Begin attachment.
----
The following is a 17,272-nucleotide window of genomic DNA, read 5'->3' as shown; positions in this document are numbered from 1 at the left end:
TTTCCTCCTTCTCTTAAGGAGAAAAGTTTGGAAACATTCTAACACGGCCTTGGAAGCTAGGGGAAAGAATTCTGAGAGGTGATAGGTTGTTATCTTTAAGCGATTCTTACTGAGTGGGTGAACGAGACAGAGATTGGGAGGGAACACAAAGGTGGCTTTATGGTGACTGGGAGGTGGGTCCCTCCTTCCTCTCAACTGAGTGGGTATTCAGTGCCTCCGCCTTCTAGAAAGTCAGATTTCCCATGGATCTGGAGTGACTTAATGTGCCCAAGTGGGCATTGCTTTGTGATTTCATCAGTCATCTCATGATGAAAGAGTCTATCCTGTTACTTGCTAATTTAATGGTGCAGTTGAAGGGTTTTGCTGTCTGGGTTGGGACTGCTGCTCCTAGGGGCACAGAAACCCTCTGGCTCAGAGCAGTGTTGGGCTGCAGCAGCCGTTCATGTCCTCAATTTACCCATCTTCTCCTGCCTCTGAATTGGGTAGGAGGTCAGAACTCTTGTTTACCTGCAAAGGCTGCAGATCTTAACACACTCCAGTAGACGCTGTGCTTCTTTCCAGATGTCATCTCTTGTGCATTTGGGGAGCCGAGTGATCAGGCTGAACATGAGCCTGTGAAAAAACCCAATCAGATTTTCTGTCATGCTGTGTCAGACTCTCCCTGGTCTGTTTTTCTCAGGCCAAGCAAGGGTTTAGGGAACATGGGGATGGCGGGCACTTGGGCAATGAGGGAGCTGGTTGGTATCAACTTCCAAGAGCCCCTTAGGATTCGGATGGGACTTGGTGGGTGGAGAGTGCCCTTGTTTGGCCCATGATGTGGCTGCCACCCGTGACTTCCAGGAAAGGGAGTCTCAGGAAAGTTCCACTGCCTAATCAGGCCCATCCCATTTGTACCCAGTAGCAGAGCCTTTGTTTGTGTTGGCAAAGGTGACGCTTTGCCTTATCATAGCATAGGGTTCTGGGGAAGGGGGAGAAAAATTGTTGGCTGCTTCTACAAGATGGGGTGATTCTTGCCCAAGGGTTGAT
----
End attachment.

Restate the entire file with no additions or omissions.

The following is a 17,272-nucleotide window of genomic DNA, read 5'->3' as shown; positions in this document are numbered from 1 at the left end:
TTTCCTCCTTCTCTTAAGGAGAAAAGTTTGGAAACATTCTAACACGGCCTTGGAAGCTAGGGGAAAGAATTCTGAGAGGTGATAGGTTGTTATCTTTAAGCGATTCTTACTGAGTGGGTGAACGAGACAGAGATTGGGAGGGAACACAAAGGTGGCTTTATGGTGACTGGGAGGTGGGTCCCTCCTTCCTCTCAACTGAGTGGGTATTCAGTGCCTCCGCCTTCTAGAAAGTCAGATTTCCCATGGATCTGGAGTGACTTAATGTGCCCAAGTGGGCATTGCTTTGTGATTTCATCAGTCATCTCATGATGAAAGAGTCTATCCTGTTACTTGCTAATTTAATGGTGCAGTTGAAGGGTTTTGCTGTCTGGGTTGGGACTGCTGCTCCTAGGGGCACAGAAACCCTCTGGCTCAGAGCAGTGTTGGGCTGCAGCAGCCGTTCATGTCCTCAATTTACCCATCTTCTCCTGCCTCTGAATTGGGTAGGAGGTCAGAACTCTTGTTTACCTGCAAAGGCTGCAGATCTTAACACACTCCAGTAGACGCTGTGCTTCTTTCCAGATGTCATCTCTTGTGCATTTGGGGAGCCGAGTGATCAGGCTGAACATGAGCCTGTGAAAAAACCCAATCAGATTTTCTGTCATGCTGTGTCAGACTCTCCCTGGTCTGTTTTTCTCAGGCCAAGCAAGGGTTTAGGGAACATGGGGATGGCGGGCACTTGGGCAATGAGGGAGCTGGTTGGTATCAACTTCCAAGAGCCCCTTAGGATTCGGATGGGACTTGGTGGGTGGAGAGTGCCCTTGTTTGGCCCATGATGTGGCTGCCACCCGTGACTTCCAGGAAAGGGAGTCTCAGGAAAGTTCCACTGCCTAATCAGGCCCATCCCATTTGTACCCAGTAGCAGAGCCTTTGTTTGTGTTGGCAAAGGTGACGCTTTGCCTTATCATAGCATAGGGTTCTGGGGAAGGGGGAGAAAAATTGTTGGCTGCTTCTACAAGATGGGGTGATTCTTGCCCAAGGGTTGAT